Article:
When the lava set the station's gate ablaze, Pestrella surely felt the heat, and he placed the light on emergency power and left the station on January 28. The lava flow swallowed the keepers' dwellings, which were located three-fifths of a mile from the light, and incinerated Pestrella's orchard. That same day, the flow engulfed the town of Kapoho.

On February 2, the heat from the flow caused the generator's fuel tanks at the tower to explode and the light was extinguished. As the river of lava approached within a few feet of the tower, it remarkably divided into two streams that flowed past each side of the structure, leaving the tower unscathed. The Kapoho eruption had covered over 10 square kilometers and added two square kilometers of land to the island.

A ten-ton lighted buoy was anchored 510 yards off the cape to temporarily serve as the Cape Kumukahi navigational aid until Hilo Electric Company was able to string power lines to the light from the Kapoho Beach lots. After surviving the lava flow, the lighthouse was fully automated and Pestrella was transferred to the Makapu`u Lighthouse on O`ahu.

Mahalo to Liane Pestrella, granddaughter of Keeper Joe Pestrella, for providing historic photographs and documents.

Head Keeper: Charles K. Akana (1934), Fredrick E. Nihoa (1937 1942), Joseph Pestrella (1942 1960).

Photo Gallery: 1


  1. The Lighthouses of Hawai`i, Love Dean, 1986.

Location: Located on the easternmost point of the Big Island.
Latitude: 19.516322
Longitude: -154.810857

For a larger map of Cape Kumukahi Lighthouse, click the lighthouse in the above map or get a map from: Mapquest.

Travel Instructions: From Hilo, take Highway 11 south to Highway 130. Follow Highway 130 for just under twelve miles then turn left onto Kapoho Road (Highway 132). After 2.7 miles on Kapoho Road you will pass Lava Tree State Park on your left. The road takes a sharp turn to the left just after this interesting park, and the Cape Kumukahi Lighthouse is 6.8 miles farther down the road. Before reaching the lighthouse, the road becomes dirt and is quite rough.

The lighthouse is owned by the Coast Guard. Grounds open, tower closed.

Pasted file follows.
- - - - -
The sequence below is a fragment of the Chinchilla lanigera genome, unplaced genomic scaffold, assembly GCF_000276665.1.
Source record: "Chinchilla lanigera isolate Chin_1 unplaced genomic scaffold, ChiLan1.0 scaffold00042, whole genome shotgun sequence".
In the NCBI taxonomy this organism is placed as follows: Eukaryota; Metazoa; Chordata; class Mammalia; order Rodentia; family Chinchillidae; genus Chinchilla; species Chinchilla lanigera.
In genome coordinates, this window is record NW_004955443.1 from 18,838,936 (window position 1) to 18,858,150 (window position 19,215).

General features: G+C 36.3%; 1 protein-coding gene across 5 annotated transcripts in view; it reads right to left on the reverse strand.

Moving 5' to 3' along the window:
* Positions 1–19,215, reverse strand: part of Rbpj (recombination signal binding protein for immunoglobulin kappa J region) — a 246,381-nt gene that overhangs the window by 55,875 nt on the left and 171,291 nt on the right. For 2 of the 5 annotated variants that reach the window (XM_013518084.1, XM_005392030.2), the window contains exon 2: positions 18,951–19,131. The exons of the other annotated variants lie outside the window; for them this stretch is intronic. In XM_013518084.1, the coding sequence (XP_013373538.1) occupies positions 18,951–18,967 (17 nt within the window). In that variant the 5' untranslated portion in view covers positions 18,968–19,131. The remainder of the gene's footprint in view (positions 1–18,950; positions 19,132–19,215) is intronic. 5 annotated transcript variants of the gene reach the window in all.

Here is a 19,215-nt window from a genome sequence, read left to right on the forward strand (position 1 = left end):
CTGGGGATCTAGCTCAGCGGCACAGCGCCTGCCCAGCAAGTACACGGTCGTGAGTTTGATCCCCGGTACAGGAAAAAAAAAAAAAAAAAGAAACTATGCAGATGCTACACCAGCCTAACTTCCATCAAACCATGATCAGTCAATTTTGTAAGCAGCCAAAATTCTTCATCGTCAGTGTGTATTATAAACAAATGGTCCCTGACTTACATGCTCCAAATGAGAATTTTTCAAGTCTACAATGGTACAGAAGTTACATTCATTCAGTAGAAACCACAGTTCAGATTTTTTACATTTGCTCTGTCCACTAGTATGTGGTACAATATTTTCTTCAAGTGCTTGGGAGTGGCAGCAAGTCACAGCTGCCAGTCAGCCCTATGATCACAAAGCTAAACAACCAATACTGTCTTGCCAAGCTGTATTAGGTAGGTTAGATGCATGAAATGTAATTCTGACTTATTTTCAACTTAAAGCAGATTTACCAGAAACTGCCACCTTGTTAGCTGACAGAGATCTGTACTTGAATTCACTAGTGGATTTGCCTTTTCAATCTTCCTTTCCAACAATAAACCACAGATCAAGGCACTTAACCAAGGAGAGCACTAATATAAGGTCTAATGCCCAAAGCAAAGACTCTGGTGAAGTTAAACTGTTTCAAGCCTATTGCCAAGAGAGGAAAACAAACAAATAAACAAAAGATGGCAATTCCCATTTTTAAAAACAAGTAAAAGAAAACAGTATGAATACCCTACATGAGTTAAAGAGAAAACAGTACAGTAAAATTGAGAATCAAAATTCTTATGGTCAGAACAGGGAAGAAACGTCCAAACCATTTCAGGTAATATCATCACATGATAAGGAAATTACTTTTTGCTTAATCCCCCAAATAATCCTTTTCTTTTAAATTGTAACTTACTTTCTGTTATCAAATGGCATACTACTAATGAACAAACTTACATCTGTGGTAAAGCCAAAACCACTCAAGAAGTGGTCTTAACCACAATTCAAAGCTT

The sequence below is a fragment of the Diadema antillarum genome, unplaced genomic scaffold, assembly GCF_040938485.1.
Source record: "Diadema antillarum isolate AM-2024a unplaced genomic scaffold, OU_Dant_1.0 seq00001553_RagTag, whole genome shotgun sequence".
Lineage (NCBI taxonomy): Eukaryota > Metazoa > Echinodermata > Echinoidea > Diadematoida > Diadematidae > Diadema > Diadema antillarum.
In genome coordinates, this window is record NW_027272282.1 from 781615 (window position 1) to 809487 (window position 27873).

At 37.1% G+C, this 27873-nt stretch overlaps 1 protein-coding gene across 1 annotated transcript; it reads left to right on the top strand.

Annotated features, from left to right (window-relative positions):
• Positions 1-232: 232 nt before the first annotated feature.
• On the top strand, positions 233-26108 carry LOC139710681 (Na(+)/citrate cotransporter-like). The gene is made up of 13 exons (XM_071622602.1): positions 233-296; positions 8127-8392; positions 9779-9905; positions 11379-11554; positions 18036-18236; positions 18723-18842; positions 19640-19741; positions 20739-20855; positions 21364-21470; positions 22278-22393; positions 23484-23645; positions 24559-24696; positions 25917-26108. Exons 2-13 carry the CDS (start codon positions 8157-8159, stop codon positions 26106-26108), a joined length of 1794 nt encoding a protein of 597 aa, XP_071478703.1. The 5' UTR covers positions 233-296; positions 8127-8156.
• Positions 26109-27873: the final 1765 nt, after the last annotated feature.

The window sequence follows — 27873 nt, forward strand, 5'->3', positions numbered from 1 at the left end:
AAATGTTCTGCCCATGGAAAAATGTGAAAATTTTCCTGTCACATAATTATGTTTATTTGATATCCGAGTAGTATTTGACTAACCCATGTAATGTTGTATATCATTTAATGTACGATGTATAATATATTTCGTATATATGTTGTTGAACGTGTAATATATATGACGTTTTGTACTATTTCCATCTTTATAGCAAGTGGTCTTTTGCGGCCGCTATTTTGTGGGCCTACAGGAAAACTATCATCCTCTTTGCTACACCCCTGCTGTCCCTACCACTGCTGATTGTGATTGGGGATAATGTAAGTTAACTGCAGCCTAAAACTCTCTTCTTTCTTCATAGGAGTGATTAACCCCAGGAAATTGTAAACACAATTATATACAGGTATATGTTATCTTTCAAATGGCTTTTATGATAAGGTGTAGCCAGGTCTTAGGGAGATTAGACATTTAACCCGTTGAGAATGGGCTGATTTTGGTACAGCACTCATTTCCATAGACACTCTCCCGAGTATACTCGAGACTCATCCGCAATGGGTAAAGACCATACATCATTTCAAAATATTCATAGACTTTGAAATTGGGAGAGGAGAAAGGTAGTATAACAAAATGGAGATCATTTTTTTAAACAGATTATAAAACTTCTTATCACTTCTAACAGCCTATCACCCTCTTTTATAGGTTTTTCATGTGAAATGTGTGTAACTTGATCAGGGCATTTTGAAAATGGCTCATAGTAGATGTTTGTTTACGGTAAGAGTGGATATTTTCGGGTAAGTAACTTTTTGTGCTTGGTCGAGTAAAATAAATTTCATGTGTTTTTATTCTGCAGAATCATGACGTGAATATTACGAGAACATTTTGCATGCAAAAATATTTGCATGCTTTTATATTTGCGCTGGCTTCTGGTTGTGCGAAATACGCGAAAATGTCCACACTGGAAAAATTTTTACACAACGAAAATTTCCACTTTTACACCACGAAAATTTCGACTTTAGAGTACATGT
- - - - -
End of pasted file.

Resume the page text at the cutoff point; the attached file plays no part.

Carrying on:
Find the closest hotels to Cape Kumukahi Lighthouse

Notes from a friend:

Kraig writes:
When visiting the Cape Kumukahi Lighthouse, a stop at the nearby Lava Tree State Park is definitely worthwhile. When lava quickly flowed through the area in 1790, it congealed around the moisture-laden trunks of the trees. Today, hollow molds of the tree trunks, some rising over ten feet, can be seen in the park. Another interesting side trip is to Hawai`i Volcanoes National Park, where you can see the Kilauea Caldera, and drive down to the coast, where an active lava flow meets the ocean.

Adjacent to the Cape Kumukahi is a monitoring station for ALOHA - Alliance for Long-term Observations of the Hawaiian Atmosphere. A sign at the station reads: "This site at Cape Kumukahi has some of the cleanest air in the northern hemisphere under typical trade wind conditions. This air from over the Central Pacific contains trace amounts of gases and particles that originated from pollution on the continents. By monitoring the variability in these amounts, we can estimate the influence of human activity upon global pollution and the air quality of the Hawaiian Islands. Similar measurements in the upper atmosphere at the top of Mauna Loa provide one of the world's most important data sets on CO2 and the link to human activity, fossil fuel combustion and global warming. This site at Kumukahi will provide similar data for the atmosphere near the ocean surface."

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Pictures on this page copyright Kraig Anderson, used by permission.